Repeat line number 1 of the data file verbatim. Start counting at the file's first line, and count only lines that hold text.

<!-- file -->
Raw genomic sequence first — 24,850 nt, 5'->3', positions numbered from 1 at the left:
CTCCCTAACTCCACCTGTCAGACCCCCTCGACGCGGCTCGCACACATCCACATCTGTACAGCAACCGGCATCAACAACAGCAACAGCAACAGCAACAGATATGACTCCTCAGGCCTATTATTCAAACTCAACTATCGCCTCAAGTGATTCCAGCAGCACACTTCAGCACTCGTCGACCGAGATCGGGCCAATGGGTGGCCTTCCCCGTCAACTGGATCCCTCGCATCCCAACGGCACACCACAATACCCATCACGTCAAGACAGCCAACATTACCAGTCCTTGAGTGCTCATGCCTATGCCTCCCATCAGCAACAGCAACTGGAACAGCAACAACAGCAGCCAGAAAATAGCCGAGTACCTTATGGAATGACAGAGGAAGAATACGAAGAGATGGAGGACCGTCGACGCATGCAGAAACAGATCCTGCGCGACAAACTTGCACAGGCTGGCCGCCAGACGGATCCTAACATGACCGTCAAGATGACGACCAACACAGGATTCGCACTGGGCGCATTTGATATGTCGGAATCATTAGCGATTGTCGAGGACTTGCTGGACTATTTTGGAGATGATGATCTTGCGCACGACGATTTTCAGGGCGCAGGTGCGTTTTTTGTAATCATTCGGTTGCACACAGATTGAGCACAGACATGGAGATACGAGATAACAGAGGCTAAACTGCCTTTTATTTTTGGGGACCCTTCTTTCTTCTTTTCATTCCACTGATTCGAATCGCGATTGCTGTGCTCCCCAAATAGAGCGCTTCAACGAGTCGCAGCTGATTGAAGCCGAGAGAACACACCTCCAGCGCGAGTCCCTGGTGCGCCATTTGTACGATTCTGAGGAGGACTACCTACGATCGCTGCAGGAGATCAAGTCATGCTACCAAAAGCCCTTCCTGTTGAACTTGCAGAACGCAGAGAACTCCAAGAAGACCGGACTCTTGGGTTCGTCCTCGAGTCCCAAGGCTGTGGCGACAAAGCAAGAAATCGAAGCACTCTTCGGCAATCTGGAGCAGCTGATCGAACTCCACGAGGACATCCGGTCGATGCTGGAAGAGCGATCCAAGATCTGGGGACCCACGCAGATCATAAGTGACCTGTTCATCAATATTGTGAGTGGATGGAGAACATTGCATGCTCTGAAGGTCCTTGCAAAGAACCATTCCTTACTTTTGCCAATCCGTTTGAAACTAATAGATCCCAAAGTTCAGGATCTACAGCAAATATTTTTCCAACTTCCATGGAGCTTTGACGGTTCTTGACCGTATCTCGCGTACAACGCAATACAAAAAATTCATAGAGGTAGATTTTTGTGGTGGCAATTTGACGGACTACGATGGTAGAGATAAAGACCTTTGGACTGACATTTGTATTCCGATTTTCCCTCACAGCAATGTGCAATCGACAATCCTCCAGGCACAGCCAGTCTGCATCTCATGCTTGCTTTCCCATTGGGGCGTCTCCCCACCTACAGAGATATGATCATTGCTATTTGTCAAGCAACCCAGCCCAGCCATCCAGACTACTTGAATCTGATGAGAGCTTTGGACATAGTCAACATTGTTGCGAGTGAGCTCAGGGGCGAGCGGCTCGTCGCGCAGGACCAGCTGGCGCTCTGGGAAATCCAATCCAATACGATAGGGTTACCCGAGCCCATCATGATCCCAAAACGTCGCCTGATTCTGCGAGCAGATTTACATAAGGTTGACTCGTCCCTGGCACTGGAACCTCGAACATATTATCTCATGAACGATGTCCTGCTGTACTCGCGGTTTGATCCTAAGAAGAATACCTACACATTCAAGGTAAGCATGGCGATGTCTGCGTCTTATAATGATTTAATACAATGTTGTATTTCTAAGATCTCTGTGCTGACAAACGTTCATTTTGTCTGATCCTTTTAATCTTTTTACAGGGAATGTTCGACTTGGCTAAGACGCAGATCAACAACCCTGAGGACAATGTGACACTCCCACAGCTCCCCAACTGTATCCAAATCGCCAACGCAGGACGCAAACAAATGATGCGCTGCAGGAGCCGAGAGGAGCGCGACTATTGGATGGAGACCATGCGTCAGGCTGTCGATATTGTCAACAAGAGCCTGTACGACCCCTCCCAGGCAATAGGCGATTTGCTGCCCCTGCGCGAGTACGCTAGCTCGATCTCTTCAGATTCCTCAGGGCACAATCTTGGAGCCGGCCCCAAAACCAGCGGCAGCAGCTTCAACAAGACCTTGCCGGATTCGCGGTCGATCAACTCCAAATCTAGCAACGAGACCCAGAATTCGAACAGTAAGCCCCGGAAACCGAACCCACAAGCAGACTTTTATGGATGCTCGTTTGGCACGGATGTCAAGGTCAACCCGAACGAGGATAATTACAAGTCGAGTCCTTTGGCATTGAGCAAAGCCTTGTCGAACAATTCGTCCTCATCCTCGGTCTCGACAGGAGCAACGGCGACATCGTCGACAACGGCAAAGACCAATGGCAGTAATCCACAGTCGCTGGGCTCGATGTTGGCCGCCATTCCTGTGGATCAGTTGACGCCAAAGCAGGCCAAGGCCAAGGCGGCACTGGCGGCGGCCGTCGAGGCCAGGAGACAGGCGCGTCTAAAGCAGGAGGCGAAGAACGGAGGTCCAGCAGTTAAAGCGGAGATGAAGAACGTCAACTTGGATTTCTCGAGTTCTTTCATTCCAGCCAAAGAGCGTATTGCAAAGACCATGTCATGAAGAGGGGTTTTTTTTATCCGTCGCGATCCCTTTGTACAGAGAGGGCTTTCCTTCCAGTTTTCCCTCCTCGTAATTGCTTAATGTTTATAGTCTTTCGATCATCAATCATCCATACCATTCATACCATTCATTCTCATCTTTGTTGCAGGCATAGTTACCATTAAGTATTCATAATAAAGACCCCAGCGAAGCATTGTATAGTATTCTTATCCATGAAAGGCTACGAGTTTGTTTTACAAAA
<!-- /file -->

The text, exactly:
Raw genomic sequence first — 24,850 nt, 5'->3', positions numbered from 1 at the left: